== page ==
Penne With Roasted Garlic, Pancetta and Arugula
Wednesday, June 30, 2010
Penne With Roasted Garlic, Pancetta and Arugula
Monday, June 21, 2010
I’ve received collards three times and three times, I’ve given them to my parents-in-law. It’s not that the collards are the red-headed step-child in my weekly take; it’s just that I never seem to get around to trying them and since my in-laws know what to do with them and I don’t, I figure they could enjoy them while I figure out whether kale is just a decoration or an edible food. Imagine how delighted I was to receive the collards back. In cooked form. They were sautéed with some honey ham. The flavor of cooked collards mixed with meat reminded me of my Russian childhood eating golubtzi, known as stuffed cabbage in English. Collards retain their deep green color and the flavor is a cross between grape leaves and cabbage.
Here, then, is my father-in-law’s recipe for collards with ham:
Sautéed Collards with Ham
(Print this recipe)
1/4 onion, chopped
1 clove garlic, chopped
1/4 lb. honey ham, diced
1 bunch collards, chopped
1 Tbsp. oil
Heat oil in a pan and, when hot, sauté onion and garlic until softened. Add the ham and cover with water. Cook for approximately half an hour. Add the collards and cook until soft. Serve hot or at room temperature.
My take for week four: four heads of lettuce, two pounds of spinach, kale, collards, arugula, and more pick-your-own strawberries and snap peas.
I focused on preparing kale this week because it’s a vegetable I’ve never tried before. My familiarity with kale is limited to seeing it used as a ruffled doily underneath sandwiches and burgers on my plate. Delis seem to use kale as a frilly border for potato salad. Well, it’s time to bring kale to the fore and make a dish out of it. Raw, kale tastes like a cross between broccoli and cabbage. Cooked, it has a mild cabbage flavor.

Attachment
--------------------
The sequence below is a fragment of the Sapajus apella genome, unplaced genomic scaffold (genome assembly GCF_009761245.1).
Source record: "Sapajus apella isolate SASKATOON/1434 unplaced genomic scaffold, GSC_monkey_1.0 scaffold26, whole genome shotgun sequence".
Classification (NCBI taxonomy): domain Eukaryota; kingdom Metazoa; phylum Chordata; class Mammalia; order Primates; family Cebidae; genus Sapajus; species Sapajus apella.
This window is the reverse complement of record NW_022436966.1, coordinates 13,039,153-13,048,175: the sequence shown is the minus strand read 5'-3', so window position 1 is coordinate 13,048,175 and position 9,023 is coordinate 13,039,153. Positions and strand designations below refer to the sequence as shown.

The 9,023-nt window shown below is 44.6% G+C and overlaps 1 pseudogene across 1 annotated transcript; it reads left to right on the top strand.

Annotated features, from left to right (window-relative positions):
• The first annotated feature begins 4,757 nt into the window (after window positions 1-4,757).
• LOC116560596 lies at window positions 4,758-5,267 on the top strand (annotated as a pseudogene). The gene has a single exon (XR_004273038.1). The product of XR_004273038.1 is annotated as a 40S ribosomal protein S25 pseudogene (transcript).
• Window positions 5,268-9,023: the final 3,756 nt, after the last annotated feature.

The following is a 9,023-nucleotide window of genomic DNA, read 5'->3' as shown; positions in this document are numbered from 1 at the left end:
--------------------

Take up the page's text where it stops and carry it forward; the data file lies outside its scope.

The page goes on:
Bringing kale to the fore proved difficult. Kale still seems like a side dish to me so I made it with peanut sauce. I probably overdid the peanut sauce because it was a little heavy on the sauce. It was tasty to me despite my inability to convince anyone else to try it.
Kale in Peanut Sauce
(adapted from How to Cook Everything)
(Print this recipe)
1 Tbsp. chopped garlic
1 lb. kale
1/4 c. chicken stock (or vegetable stock if you want vegetarian)
3 Tbsp. peanut butter
Salt and pepper
2 Tbsp. freshly squeezed lemon juice
In a deep skillet over medium heat, heat the oil until hot. Add garlic and cook, stirring, until golden brown. Add the kale, stock, peanut butter and salt and pepper. Cover and cook until the kale is wilted, about five minutes. After five minutes, uncover and cook another five minutes. Remove from heat and add the lemon juice. Adjust the seasonings, if necessary. Serve hot or at room temperature.
Blanching and Freezing Spinach
With so much produce, it’s time to get serious about preserving some of this goodness, else risk spoilage. There is not much one can do about lettuce but the other greens lend themselves to freezing. I ordered Preserving Summer’s Bounty to learn how to freeze, dry and can a variety of vegetables. Freezing turns out to be quite easy. You just blanch the vegetable in question, shock it in ice water, dry it off and freeze it. Of course "easy" doesn't always mean "quick."